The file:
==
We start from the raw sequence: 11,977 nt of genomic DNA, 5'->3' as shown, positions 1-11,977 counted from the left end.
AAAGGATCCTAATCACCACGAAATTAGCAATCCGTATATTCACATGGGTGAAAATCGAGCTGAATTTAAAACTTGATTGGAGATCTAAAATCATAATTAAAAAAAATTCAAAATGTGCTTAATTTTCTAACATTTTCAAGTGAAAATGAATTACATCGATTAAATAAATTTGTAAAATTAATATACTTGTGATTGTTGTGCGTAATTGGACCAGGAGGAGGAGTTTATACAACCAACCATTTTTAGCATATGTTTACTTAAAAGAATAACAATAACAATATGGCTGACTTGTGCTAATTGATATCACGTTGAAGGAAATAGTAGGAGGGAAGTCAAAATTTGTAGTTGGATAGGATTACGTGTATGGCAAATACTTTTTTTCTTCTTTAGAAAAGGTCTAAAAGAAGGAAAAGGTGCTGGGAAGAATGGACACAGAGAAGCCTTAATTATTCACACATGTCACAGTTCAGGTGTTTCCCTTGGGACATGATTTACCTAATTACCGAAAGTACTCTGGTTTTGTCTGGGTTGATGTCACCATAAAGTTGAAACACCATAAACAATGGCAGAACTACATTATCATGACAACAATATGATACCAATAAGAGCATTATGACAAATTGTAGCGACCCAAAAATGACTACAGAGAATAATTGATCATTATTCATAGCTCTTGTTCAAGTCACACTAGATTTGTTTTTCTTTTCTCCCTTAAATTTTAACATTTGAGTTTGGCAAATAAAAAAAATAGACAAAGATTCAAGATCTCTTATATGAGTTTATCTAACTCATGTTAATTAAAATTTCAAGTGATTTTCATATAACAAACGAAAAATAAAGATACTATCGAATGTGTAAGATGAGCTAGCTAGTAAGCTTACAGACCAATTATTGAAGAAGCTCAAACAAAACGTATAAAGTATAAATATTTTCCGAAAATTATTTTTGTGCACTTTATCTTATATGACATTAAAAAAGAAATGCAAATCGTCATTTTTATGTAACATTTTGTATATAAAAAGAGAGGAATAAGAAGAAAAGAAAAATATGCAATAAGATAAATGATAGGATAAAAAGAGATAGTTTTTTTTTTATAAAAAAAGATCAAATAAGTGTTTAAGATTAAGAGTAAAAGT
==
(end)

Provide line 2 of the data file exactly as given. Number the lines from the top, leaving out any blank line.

AAAGGATCCTAATCACCACGAAATTAGCAATCCGTATATTCACATGGGTGAAAATCGAGCTGAATTTAAAACTTGATTGGAGATCTAAAATCATAATTAAAAAAAATTCAAAATGTGCTTAATTTTCTAACATTTTCAAGTGAAAATGAATTACATCGATTAAATAAATTTGTAAAATTAATATACTTGTGATTGTTGTGCGTAATTGGACCAGGAGGAGGAGTTTATACAACCAACCATTTTTAGCATATGTTTACTTAAAAGAATAACAATAACAATATGGCTGACTTGTGCTAATTGATATCACGTTGAAGGAAATAGTAGGAGGGAAGTCAAAATTTGTAGTTGGATAGGATTACGTGTATGGCAAATACTTTTTTTCTTCTTTAGAAAAGGTCTAAAAGAAGGAAAAGGTGCTGGGAAGAATGGACACAGAGAAGCCTTAATTATTCACACATGTCACAGTTCAGGTGTTTCCCTTGGGACATGATTTACCTAATTACCGAAAGTACTCTGGTTTTGTCTGGGTTGATGTCACCATAAAGTTGAAACACCATAAACAATGGCAGAACTACATTATCATGACAACAATATGATACCAATAAGAGCATTATGACAAATTGTAGCGACCCAAAAATGACTACAGAGAATAATTGATCATTATTCATAGCTCTTGTTCAAGTCACACTAGATTTGTTTTTCTTTTCTCCCTTAAATTTTAACATTTGAGTTTGGCAAATAAAAAAAATAGACAAAGATTCAAGATCTCTTATATGAGTTTATCTAACTCATGTTAATTAAAATTTCAAGTGATTTTCATATAACAAACGAAAAATAAAGATACTATCGAATGTGTAAGATGAGCTAGCTAGTAAGCTTACAGACCAATTATTGAAGAAGCTCAAACAAAACGTATAAAGTATAAATATTTTCCGAAAATTATTTTTGTGCACTTTATCTTATATGACATTAAAAAAGAAATGCAAATCGTCATTTTTATGTAACATTTTGTATATAAAAAGAGAGGAATAAGAAGAAAAGAAAAATATGCAATAAGATAAATGATAGGATAAAAAGAGATAGTTTTTTTTTTATAAAAAAAGATCAAATAAGTGTTTAAGATTAAGAGTAAAAGT